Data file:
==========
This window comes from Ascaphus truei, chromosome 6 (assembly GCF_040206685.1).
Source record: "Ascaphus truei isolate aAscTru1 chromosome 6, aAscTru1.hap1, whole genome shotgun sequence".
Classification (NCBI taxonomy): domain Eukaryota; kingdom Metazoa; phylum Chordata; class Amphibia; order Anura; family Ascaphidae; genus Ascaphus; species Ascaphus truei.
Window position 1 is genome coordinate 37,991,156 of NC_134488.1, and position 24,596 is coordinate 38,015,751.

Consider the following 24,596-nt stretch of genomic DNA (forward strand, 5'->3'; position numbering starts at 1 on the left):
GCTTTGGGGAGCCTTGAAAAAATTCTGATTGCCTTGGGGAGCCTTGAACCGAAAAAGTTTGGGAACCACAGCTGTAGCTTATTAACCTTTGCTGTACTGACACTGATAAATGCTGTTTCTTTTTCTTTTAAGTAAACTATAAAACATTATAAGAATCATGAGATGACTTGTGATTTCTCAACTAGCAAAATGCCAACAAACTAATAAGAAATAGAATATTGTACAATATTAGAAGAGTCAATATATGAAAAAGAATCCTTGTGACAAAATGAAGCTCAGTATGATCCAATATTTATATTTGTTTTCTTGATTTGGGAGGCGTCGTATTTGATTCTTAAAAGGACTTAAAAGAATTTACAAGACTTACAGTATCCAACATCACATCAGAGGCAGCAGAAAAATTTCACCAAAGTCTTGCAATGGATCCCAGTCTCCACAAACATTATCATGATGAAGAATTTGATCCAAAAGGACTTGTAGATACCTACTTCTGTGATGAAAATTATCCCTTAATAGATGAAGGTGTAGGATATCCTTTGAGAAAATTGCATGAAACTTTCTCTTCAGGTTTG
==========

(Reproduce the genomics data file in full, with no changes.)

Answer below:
This window comes from Ascaphus truei, chromosome 6 (assembly GCF_040206685.1).
Source record: "Ascaphus truei isolate aAscTru1 chromosome 6, aAscTru1.hap1, whole genome shotgun sequence".
Classification (NCBI taxonomy): domain Eukaryota; kingdom Metazoa; phylum Chordata; class Amphibia; order Anura; family Ascaphidae; genus Ascaphus; species Ascaphus truei.
Window position 1 is genome coordinate 37,991,156 of NC_134488.1, and position 24,596 is coordinate 38,015,751.

Consider the following 24,596-nt stretch of genomic DNA (forward strand, 5'->3'; position numbering starts at 1 on the left):
GCTTTGGGGAGCCTTGAAAAAATTCTGATTGCCTTGGGGAGCCTTGAACCGAAAAAGTTTGGGAACCACAGCTGTAGCTTATTAACCTTTGCTGTACTGACACTGATAAATGCTGTTTCTTTTTCTTTTAAGTAAACTATAAAACATTATAAGAATCATGAGATGACTTGTGATTTCTCAACTAGCAAAATGCCAACAAACTAATAAGAAATAGAATATTGTACAATATTAGAAGAGTCAATATATGAAAAAGAATCCTTGTGACAAAATGAAGCTCAGTATGATCCAATATTTATATTTGTTTTCTTGATTTGGGAGGCGTCGTATTTGATTCTTAAAAGGACTTAAAAGAATTTACAAGACTTACAGTATCCAACATCACATCAGAGGCAGCAGAAAAATTTCACCAAAGTCTTGCAATGGATCCCAGTCTCCACAAACATTATCATGATGAAGAATTTGATCCAAAAGGACTTGTAGATACCTACTTCTGTGATGAAAATTATCCCTTAATAGATGAAGGTGTAGGATATCCTTTGAGAAAATTGCATGAAACTTTCTCTTCAGGTTTG